Hurricane Recovery/Safety Tips


Staff member
Food Safety:


* If refrigerated food is left above 40 degrees for two or more hours
or is not cold to the touch, it should be thrown away. This includes
meats, milk, yogurt, eggs, mayonnaise and cram dressings, pastas, and deserts.

*Food items that can be kept for a limited time without refrigeration
include: hard process cheeses (Cheddar, Swiss, Provolone, Romano and
Parmesan); butter and margarine; opened canned fruits and fruit juices;
peanut butter, jellies, jams; mustard and vinegar based dressings; bread
products like rolls, muffins, bagels, waffles; and herbs, spices and raw

* As a rule, an unopened, well functioning freezer half-full will keep
foods safely for up to 24 hours. A fully stocked freezer, unopened can
keep foods safely for 48 hours.

* If frozen food has thawed, do not refreeze. It should be cooked
thoroughly and eaten right away. If food is cooked and not eaten, it
should be refrigerated at 40 degrees or less.

Water Safety:

* Water from public and community water systems should be safe to drink
unless informed otherwise.

* If you have a private well and it has not been damaged or flooded,
you water should be safe to drink. Loss of electricity should not affect
your water quality. If in doubt, get water from a safe source, such as
bottled water, and have your water supply sampled.

* If the well housing on your pump gets flooded, assume that the water
is contaminated. Take precautionary measures to disinfect the well and
pipes and test the water before use.

(NOTE: Potable water is available at fire houses and rescue squads
throughout the County – except Nanjemoy Fire Department (Company 4)
and Bel Alton Volunteer Fire Department and Rescue Squad (Company 10)
during daylight hours. Residents must bring their own containers.)

For more information, call the Charles County Health Department:
Environmental Health, 301-609-6751.

Chain Saw Safety:

* Chain saws can be dangerous. Hold the chain saw firmly with both
hands when the engine is running.

* Cut at high engine speeds (full throttle).

* Use substantial footwear, snug-fitting clothing and eye, hearing and
head protective devices.

* Keep chain correctly sharpened and properly tensioned on guide bar.

* Keep your saw free from dirt, fuel and sawdust build-up.

* Have pre-planned exit paths from falling trees and limbs.

* Watch for “spring-back” of limbs under tension.

* Don’t work alone.

* Guard against kick-back.

* Don’t cut above shoulder height.

* Don’t cut in awkward positions.

* Wait until utility crews have cut off power to downed line(s) before
removing fallen trees or debris.


* To prevent illness, disinfect and dry buildings and items in them.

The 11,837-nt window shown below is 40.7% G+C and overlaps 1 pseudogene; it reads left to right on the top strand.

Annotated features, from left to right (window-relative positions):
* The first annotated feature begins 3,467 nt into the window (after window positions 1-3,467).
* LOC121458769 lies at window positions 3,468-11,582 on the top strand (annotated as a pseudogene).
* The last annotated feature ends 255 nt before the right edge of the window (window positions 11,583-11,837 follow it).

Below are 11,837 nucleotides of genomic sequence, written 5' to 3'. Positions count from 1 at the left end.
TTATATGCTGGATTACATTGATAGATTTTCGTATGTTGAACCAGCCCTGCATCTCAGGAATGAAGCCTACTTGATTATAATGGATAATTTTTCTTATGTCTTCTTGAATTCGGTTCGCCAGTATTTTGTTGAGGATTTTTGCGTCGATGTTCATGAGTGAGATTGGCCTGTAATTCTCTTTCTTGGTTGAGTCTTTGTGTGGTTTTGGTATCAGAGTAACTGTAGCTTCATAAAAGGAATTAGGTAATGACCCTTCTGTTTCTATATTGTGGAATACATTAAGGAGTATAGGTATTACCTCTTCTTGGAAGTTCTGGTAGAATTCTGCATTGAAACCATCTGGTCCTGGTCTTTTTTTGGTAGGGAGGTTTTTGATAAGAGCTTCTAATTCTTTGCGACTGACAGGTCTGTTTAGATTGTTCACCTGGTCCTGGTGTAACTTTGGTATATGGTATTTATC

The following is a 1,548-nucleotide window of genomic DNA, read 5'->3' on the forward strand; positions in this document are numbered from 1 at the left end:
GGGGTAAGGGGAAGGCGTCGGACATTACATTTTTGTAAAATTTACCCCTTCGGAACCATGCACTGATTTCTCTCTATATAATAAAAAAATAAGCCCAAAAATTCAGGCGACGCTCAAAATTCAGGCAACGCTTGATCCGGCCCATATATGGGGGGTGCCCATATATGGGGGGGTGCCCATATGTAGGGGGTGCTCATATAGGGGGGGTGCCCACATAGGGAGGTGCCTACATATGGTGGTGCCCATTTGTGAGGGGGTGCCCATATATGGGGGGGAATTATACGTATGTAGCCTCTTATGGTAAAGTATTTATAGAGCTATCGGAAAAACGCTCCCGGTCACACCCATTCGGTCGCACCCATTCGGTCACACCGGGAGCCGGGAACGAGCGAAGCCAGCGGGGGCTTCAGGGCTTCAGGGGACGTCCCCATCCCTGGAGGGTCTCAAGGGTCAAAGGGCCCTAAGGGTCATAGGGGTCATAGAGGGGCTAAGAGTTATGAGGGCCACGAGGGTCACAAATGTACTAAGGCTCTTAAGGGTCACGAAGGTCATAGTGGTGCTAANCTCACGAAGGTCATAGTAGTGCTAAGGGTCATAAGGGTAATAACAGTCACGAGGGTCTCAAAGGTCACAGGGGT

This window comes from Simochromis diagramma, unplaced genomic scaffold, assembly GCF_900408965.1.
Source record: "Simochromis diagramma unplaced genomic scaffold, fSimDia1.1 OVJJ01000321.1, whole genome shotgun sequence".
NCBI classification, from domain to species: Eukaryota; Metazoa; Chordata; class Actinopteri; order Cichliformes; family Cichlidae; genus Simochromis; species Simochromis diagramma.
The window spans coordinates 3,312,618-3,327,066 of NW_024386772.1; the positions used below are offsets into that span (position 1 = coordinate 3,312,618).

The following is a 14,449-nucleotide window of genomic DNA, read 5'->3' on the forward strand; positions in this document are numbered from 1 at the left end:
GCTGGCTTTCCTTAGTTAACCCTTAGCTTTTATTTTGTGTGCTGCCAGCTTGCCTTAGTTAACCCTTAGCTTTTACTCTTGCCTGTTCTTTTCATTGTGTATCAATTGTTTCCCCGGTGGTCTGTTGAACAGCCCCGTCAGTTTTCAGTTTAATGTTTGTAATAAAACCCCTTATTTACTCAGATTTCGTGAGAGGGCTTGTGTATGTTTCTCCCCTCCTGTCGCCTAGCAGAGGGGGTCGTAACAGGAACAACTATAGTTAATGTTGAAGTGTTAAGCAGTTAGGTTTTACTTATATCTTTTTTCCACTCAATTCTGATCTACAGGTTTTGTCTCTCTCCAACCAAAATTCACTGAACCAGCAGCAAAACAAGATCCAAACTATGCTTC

This will prevent growth of some bacteria, viruses, mold, and mildew
that can cause illness.

* Clean walls, floors, and counter surfaces with soap and water.
Disinfect them with a solution of 1 cup bleach to 5 gallons water.

* Wash all clothes and linen in hot water. Air dry and spray with a
disinfectant all unwashable items (for example, mattresses, furniture).
Steam clean carpets. Throw away all items touched by water and cannot be

Repairing Storm Damage to Trees:

* If damage is relatively minor with only the smallest branches of the
tree being injured, all that is required is clean-up of the broken twigs
and branches and perhaps some light pruning to restore a pleasing

* More severe damage consisting of large broken branches, split
crotches and/or removal of bark, and splitting or splintering of the
trunk can occur. Take the time and effort to save a tree only if a
substantial portion of the tree remains intact and if, when repairs are
made, the tree will still be attractive and of value to the property

* When treating the tree, plan which branches must be removed and where
the removal cut should be made. Remove all damaged branches at the
nearest branch, bud or main stem and not in the middle of a branch.

* Branches small than 3-inch diameter can best be removed using a
pruning shears or a pole pruner. Use a sharp saw to remove larger

* Carefully trim away all loose bark back to the area where it is
solidly attached.

* If branches are split apart and the break is nearly even, with
adequate amounts of wood tissue on each portion, it is often possible to
draw the split portions back together and secure them with a large
diameter steel bolt or threaded screw rod placed through the split

* If the fork or main branch cannot be pulled together, remove it.

* If a large tree is uprooted, it cannot be saved and therefore must be
removed. For some smaller trees (25 feet or less in height), it may be
possible to straighten the tree and brace it using guy wires or cables.

Flooded Lawns:

* Wash as much silt as possible from the lawn using a garden hose.

* Use a steel tooth garden rake, a mechanical aerator or spiking
equipment to break up the silt crust. Keep it broken throughout the
growing season or until grass has become well established.

* If lawn recovery is spotty or generally thin, mechanically aerate the
lawn four to six times in late summer or early spring. Then overseed
with a desirable permanent seed mixture.

Recommended species for Maryland and other information on the care and maintenance of trees can be obtained by calling 301-934-5403.